Is Soft AC like a bad but successful sit-com?

I’ve been thinking about what it means to do “great” Radio.

Last night I actually watched some sit-coms. I do this very rarely because I find most of them to be poorly written and insipid. And, by the way, I am by no means a snob. My tastes are notoriously and painfully middlebrow.

But there I am, watching a couple of the more popular sit-coms – with quality actors sprinkled throughout – and they suck. Big time.

How can they be so bad – yet so popular? In fact, all of these shows passed the gauntlet of research obstacles the networks set out before every show. What’s going on here?

I was reminded how the forthcoming US version of The Office left pre-test audiences befuddled, thus receiving the lowest scores ever for any sit-com in the US. I was reminded of the reaction of one of my relatives who, upon seeing the hilarious British version for the first time, was confused and puzzled – she didn’t know how to react to it. What WAS this show? Was it supposed to be funny? Well, The Golden Globes and tons of critics thought so. What’s going on here?

Then I realized what it was. Many of the sit-coms, most probably, are no good. But they are, at least, familiar. They’re comfortable. They may not be Friends – but they look like Friends, they sound like Friends, the musical cues prior to commercials are just like Friends. Further, they are non-challenging, inoffensive, and bland, like a big bowl of macaroni & cheese – heavy on the cheese.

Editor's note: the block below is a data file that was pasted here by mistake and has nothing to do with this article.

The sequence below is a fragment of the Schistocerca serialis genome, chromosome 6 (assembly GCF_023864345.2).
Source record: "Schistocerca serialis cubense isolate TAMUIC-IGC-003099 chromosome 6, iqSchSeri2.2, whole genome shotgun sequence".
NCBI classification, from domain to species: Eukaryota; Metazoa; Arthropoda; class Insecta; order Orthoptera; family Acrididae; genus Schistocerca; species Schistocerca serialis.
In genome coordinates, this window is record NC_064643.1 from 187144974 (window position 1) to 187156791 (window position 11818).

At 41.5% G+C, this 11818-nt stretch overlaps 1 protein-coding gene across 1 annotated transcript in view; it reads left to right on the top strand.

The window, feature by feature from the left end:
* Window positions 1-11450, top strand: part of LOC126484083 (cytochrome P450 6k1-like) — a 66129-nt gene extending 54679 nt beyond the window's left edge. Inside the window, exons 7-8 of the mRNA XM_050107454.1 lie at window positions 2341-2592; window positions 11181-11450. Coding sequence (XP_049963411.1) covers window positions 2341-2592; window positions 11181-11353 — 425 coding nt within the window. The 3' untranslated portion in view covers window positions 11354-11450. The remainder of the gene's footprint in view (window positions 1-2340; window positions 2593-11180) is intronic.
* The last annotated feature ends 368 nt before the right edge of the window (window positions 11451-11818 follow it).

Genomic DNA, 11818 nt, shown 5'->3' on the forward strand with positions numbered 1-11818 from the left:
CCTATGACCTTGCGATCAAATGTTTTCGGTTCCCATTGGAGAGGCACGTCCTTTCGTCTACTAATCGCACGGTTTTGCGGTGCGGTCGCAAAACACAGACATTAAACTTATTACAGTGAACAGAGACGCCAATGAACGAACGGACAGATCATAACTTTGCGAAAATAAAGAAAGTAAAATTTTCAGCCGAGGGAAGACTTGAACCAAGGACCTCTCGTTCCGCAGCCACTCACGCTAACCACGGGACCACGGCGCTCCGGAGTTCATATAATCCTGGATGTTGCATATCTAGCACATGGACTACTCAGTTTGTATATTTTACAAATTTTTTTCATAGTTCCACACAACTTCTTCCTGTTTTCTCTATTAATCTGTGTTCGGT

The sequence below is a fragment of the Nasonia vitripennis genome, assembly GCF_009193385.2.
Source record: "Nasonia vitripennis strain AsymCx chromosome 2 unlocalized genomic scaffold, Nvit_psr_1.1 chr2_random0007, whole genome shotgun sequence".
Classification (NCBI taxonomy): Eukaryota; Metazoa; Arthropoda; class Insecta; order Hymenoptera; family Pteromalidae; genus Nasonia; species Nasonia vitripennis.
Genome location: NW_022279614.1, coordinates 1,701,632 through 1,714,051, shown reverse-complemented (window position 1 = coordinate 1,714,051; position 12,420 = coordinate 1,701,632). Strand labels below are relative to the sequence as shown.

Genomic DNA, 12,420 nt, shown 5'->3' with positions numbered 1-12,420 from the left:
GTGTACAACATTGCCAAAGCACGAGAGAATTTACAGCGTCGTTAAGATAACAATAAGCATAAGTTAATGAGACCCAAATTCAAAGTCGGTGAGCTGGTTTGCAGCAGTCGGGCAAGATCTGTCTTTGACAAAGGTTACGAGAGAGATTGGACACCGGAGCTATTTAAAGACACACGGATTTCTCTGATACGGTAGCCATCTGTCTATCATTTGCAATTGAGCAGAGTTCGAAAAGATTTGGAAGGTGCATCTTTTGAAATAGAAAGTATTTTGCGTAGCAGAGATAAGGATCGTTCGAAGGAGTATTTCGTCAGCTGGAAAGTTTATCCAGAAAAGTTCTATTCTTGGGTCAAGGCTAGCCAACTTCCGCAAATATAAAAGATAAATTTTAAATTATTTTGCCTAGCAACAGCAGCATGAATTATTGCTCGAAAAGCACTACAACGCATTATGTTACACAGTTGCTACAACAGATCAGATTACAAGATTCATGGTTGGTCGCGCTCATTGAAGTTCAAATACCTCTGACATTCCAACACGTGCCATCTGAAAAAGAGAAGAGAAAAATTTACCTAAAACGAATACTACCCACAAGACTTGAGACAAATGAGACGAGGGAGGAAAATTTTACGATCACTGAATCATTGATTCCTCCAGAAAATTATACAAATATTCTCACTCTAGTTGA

Most importantly, they’re familiar and comfortable. Recall that Seinfeld was nearly cancelled when it failed after year one – and again after year two. It was too…weird and unfamiliar. From the now well-known musical cues to the plotting to the “show about nothing” theme to the unfamiliar and “bizarre” characters. It wasn’t like Friends, folks. And whether this show could make it alive out of the gate today is questionable if not downright doubtful.

Now switch gears to Radio.

We all consider the big in-office monster Soft AC’s to be hugely popular and enviably successful. But while they’re successful, are they really that “popular”? Take LITE in New York for example. A market-dominant legend. But is it really “popular”? Or is it simply “familiar and comfortable”? It’s non-challenging, inoffensive, and bland, like a big bowl of macaroni & cheese – heavy on the cheese. Do listeners “love” this station? I sincerely doubt it. Is the music “great”? I sincerely doubt it

This is not to diminish what LITE has achieved. It’s only to say that LITE lives according to a standard that’s different and in a category that is probably exactly one station deep in every market. .

So before you go into battle against a Soft AC with a “brighter” music mix, keep this in mind. The war for “bland and inoffensive” is not won with “better music.” It’s won the minute there’s a station occupying the position.

The road to success is littered with the carcasses of paradigm-breaking Seinfelds. What makes a hit on HBO is different from what makes a hit on ABC. Before you launch your format, consider what “network” you’re launching it on.

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